You May Like

    Video As Refugees Perish, Greek Graveyards Fill

    Before burial at overflowing cemeteries, unidentified dead being swapped for DNA, in case some day relatives come to learn their fate

    Russian Opposition Leader Sues Putin for Conflict of Interest

    Alexei Navalny tells VOA in exclusive interview why transfer of $2 billion from country’s wealth fund to company with ties to President Putin’s son-in-law triggered lawsuit

    How Diversity Has Changed America

    Over the past four decades, the level of diversity in the United States has increased most in these four states

    This forum has been closed.
    Comments
         
    There are no comments in this forum. Be first and add one

    Featured Videos

    Your JavaScript is turned off or you have an old version of Adobe's Flash Player. Get the latest Flash player.
    As Refugees Perish, Greek Graveyards Filli
    X
    Hamada Elsaram
    February 11, 2016 8:01 PM
    Aid workers on the Greek island of Lesbos say they are struggling to bury the increasing number of bodies of refugees that have been recovered or washed up ashore in recent months.  The graveyards are all full, they say, yet as tens of thousands of people clamor to get out of Syria, it is clear refugees will still be coming in record numbers. For VOA, Hamada Elrasam reports from Lesbos, Greece.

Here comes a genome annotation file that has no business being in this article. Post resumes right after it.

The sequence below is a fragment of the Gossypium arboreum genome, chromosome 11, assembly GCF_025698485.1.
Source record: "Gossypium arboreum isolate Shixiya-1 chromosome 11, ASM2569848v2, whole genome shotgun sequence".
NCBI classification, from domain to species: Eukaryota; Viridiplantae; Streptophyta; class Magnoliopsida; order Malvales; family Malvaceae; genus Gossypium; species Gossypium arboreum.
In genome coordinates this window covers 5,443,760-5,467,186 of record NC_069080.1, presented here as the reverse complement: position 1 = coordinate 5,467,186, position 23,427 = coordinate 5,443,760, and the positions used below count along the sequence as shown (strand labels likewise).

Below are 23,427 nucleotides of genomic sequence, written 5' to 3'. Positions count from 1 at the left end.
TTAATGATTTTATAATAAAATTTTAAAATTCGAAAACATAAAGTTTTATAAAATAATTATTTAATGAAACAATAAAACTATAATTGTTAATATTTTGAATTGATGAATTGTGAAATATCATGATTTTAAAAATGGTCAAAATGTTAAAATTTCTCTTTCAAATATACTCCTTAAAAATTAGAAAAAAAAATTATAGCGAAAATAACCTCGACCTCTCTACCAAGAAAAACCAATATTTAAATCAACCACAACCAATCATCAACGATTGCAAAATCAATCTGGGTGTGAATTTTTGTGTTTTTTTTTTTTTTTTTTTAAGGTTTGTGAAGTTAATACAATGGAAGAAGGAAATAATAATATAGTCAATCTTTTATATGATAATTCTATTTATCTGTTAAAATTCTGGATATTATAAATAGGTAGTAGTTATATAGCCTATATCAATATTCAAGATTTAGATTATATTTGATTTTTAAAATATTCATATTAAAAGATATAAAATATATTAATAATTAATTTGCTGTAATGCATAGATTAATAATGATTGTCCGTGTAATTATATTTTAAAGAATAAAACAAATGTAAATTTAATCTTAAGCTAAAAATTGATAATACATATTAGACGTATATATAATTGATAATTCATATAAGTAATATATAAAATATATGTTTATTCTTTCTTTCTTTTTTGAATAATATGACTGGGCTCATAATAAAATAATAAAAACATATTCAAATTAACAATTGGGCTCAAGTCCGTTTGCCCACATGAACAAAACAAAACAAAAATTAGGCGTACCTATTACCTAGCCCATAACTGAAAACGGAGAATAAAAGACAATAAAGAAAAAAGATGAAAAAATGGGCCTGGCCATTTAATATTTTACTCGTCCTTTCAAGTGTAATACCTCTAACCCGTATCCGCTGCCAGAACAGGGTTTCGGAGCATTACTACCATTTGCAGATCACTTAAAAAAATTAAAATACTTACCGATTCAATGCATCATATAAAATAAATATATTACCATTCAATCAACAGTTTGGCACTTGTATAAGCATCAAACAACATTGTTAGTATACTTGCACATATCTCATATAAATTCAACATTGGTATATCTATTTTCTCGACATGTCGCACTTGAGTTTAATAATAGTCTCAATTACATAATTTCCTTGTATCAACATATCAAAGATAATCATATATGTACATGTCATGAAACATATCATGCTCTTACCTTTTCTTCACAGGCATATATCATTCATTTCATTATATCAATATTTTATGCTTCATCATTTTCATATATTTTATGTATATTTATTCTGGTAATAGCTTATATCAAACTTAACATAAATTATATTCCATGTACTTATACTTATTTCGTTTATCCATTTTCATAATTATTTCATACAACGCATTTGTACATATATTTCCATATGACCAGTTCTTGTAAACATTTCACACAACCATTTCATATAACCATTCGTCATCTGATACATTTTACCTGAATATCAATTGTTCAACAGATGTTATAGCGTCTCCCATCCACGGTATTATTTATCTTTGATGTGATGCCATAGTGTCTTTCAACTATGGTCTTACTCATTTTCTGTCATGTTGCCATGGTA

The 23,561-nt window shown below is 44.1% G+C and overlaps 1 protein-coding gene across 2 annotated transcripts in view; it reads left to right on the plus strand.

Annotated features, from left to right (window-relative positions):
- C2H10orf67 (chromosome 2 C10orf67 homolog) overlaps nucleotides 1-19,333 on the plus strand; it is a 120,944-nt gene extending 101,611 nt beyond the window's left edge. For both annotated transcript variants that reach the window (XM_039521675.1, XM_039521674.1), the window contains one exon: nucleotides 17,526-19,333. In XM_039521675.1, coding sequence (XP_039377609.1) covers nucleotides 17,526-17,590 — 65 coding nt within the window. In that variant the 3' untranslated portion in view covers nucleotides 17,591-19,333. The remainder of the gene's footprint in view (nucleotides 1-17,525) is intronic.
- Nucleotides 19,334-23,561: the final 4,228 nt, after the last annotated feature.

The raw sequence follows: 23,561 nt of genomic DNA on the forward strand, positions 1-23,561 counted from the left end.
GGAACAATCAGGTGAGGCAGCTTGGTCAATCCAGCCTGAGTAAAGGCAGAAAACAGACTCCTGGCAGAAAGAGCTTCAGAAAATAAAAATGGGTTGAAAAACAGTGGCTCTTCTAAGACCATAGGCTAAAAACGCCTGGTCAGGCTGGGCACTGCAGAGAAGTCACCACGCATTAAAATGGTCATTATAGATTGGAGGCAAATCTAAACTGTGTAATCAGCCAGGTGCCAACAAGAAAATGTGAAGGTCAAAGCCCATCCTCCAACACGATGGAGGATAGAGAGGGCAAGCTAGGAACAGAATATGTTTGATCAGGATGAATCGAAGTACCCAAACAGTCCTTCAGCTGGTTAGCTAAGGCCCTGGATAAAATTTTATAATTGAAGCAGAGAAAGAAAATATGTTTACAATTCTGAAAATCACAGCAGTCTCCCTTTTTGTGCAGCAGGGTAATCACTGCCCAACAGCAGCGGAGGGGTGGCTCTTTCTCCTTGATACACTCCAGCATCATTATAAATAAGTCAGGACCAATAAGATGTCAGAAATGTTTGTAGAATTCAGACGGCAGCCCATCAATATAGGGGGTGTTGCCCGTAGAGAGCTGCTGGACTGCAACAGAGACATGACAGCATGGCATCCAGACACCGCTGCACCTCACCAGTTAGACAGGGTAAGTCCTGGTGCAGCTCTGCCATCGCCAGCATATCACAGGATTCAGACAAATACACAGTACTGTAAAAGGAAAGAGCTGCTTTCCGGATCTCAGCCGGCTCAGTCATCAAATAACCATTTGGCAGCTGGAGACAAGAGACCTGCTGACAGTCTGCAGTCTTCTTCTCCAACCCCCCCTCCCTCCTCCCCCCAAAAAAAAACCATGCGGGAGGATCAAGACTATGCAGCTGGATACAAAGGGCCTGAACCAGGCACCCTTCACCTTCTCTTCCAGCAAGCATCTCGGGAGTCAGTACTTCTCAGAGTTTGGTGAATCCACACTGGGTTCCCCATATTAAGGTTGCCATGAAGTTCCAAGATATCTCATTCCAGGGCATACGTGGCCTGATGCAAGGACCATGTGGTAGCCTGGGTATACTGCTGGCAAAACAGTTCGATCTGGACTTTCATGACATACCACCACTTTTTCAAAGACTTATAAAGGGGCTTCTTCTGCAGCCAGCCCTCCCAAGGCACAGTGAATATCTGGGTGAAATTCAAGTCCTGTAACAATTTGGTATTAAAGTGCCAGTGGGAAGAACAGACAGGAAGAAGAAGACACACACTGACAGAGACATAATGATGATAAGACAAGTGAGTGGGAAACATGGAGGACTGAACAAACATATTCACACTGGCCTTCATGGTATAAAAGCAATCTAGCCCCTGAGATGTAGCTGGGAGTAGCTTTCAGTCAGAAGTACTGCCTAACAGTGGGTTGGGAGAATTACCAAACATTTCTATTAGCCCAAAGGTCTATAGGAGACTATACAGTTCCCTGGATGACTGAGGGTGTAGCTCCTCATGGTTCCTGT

Video

    Video As Refugees Perish, Greek Graveyards Fill

    Aid workers on the Greek island of Lesbos say they are struggling to bury the increasing number of bodies of refugees that have been recovered or washed up ashore in recent months.  The graveyards are all full, they say, yet as tens of thousands of people clamor to get out of Syria, it is clear refugees will still be coming in record numbers. For VOA, Hamada Elrasam reports from Lesbos, Greece.
    Video

    Video To Fight Zika, Scientists Target Mosquitoes

    Mosquitoes strike again. The Zika virus outbreak is just the latest headline-grabbing epidemic carried by these biting pests, but researchers are fighting back with new ways to control them. VOA's Steve Baragona takes a look.
    Video

    Video Mosul Refugees Talk About Life Under IS